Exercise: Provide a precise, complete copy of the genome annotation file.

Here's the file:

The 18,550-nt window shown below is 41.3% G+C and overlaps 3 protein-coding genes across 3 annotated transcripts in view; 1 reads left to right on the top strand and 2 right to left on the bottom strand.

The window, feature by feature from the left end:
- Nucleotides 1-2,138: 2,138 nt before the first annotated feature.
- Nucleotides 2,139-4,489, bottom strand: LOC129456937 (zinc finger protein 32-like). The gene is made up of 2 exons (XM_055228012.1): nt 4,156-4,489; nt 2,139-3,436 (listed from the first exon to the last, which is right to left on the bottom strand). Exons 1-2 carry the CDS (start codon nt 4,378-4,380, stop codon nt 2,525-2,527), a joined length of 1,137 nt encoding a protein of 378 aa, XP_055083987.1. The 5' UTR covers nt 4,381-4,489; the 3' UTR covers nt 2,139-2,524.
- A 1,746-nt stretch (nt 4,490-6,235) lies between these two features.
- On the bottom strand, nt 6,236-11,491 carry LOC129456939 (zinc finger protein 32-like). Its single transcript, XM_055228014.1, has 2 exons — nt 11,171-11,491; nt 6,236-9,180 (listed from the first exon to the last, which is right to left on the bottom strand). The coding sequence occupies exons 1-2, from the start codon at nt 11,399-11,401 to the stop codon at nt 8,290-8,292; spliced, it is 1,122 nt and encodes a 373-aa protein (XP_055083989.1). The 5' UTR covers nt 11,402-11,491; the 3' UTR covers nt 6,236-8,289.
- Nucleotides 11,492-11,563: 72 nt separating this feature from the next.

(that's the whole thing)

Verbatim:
The 18,550-nt window shown below is 41.3% G+C and overlaps 3 protein-coding genes across 3 annotated transcripts in view; 1 reads left to right on the top strand and 2 right to left on the bottom strand.

The window, feature by feature from the left end:
- Nucleotides 1-2,138: 2,138 nt before the first annotated feature.
- Nucleotides 2,139-4,489, bottom strand: LOC129456937 (zinc finger protein 32-like). The gene is made up of 2 exons (XM_055228012.1): nt 4,156-4,489; nt 2,139-3,436 (listed from the first exon to the last, which is right to left on the bottom strand). Exons 1-2 carry the CDS (start codon nt 4,378-4,380, stop codon nt 2,525-2,527), a joined length of 1,137 nt encoding a protein of 378 aa, XP_055083987.1. The 5' UTR covers nt 4,381-4,489; the 3' UTR covers nt 2,139-2,524.
- A 1,746-nt stretch (nt 4,490-6,235) lies between these two features.
- On the bottom strand, nt 6,236-11,491 carry LOC129456939 (zinc finger protein 32-like). Its single transcript, XM_055228014.1, has 2 exons — nt 11,171-11,491; nt 6,236-9,180 (listed from the first exon to the last, which is right to left on the bottom strand). The coding sequence occupies exons 1-2, from the start codon at nt 11,399-11,401 to the stop codon at nt 8,290-8,292; spliced, it is 1,122 nt and encodes a 373-aa protein (XP_055083989.1). The 5' UTR covers nt 11,402-11,491; the 3' UTR covers nt 6,236-8,289.
- Nucleotides 11,492-11,563: 72 nt separating this feature from the next.